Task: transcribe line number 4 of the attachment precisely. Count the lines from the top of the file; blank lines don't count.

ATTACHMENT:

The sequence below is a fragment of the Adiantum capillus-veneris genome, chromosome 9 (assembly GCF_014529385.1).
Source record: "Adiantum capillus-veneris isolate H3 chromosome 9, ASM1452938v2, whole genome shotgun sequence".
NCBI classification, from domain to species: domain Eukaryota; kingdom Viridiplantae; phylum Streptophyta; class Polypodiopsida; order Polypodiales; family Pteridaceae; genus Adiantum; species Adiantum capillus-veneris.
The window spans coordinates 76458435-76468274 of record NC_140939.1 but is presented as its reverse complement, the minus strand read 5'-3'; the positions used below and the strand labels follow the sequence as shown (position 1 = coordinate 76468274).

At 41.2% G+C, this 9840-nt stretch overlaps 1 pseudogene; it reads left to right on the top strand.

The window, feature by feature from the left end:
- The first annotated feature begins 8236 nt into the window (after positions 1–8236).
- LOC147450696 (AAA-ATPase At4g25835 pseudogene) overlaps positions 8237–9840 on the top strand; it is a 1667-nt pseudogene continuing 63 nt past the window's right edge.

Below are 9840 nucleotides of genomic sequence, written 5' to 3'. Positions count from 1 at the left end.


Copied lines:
The window spans coordinates 76458435-76468274 of record NC_140939.1 but is presented as its reverse complement, the minus strand read 5'-3'; the positions used below and the strand labels follow the sequence as shown (position 1 = coordinate 76468274).